The supercharged Cobalt also handles better than many souped-up Detroit speedsters. Chevy beefed up the suspension on the Cobalt SS, and beefed it up even more on the supercharged version of the car. Included are front and rear stabilizer bars, four-wheel disk brakes, special shocks, sporty springs, 18-inch forged-aluminum wheels, and performance tires. As a result, there's very little roll when you throw this car into the curves, and it stops quickly when you hit the brakes hard (a rabbit running around rural Pennsylvania owes its life to those brakes).
Adding to the Cobalt's sportiness, the five-speed manual transmission on the SS also has a higher torque capacity and shorter shift-throws than the stick shift on other Cobalts. It really qualifies as a wolf in sheep's clothing.
Buy It or Bag It?
If family considerations require you to go with an automatic transmission, consider buying a basic Cobalt SS coupe or sedan, which is quite peppy and starts at $18,340 for an '06 with an automatic, rising to $19,060 in '07. The supercharged Cobalt isn't for you, because it's only available as a coupe with a stick shift.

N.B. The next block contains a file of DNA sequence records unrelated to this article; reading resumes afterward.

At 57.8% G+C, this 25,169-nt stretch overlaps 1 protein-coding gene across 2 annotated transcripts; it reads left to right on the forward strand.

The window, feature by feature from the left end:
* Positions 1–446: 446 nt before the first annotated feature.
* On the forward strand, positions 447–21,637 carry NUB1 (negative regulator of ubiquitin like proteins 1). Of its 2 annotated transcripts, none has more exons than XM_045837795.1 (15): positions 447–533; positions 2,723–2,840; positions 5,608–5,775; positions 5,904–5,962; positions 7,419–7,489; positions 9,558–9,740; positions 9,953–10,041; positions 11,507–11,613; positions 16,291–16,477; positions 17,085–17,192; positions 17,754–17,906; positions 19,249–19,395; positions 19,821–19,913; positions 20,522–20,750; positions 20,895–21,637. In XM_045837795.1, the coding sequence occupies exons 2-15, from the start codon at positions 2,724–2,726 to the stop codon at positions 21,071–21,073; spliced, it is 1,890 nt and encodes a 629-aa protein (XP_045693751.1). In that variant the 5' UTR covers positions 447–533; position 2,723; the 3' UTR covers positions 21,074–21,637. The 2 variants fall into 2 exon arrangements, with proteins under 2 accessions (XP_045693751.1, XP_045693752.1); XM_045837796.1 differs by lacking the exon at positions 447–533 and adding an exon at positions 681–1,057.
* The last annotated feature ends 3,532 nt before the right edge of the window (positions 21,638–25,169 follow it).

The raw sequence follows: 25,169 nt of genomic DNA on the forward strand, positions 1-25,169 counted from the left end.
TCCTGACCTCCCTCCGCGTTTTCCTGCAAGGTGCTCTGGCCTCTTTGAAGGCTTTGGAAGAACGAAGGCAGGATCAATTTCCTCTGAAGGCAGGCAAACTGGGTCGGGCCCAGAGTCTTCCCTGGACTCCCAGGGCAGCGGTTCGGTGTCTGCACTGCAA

If you're shopping for an inexpensive performance car, though, the supercharged Cobalt is a good one for the money. However it faces a lot of very strong competition. Other models to consider include the Ford Focus ZX4 ST, the Mazda 3 (see BusinessWeek.com, 8/22/05, "A Mazda for Youths (And You)") , the Volkswagen Jetta (see BusinessWeek.com, 8/25/05, "Jetta: All the Betta for the Young"), and the Honda Civic Si. I'd also consider the Mini Cooper S (see BusinessWeek.com, 7/11/06, "Maximum Mini") if you can find one on the dealer lots.
The Cobalt is competitive with those other models on price, but it isn't as refined as most of its rivals. The Chevy's big weakness, as far as I'm concerned, is its interior. The materials used have a cheap feel to them—a complaint all too common with Detroit cars. And the remedial bench seat in the rear is cramped and uncomfortable. Even the seven-speaker Pioneer system sounded a little feeble compared with, say, the Bose system in the Mazda 3.
SPOILED VIEW If you do go with the supercharged Cobalt, I definitely would not get the high-mount rear spoiler, even if you think it looks cool. The spoiler bisects the rear window so you can't see cars coming up behind you on the highway, which is annoying and a potential source of speeding tickets. I'm of the mind that big spoilers on small, fast cars attract undue attention from state troopers, anyway.
My fantasy would be to have a body shop remove the spoiler entirely, making the supercharged Cobalt look like any old compact car. It would be fun to tool around in a Bruce-Wayne-looking vehicle, secretly knowing it had the engine of a Batmobile.
As I say, though, that's a fantasy. In real life, I would shop around and test-drive competing models before going with the Cobalt.
To see more of the Cobalt SS Supercharged,click here for the slide show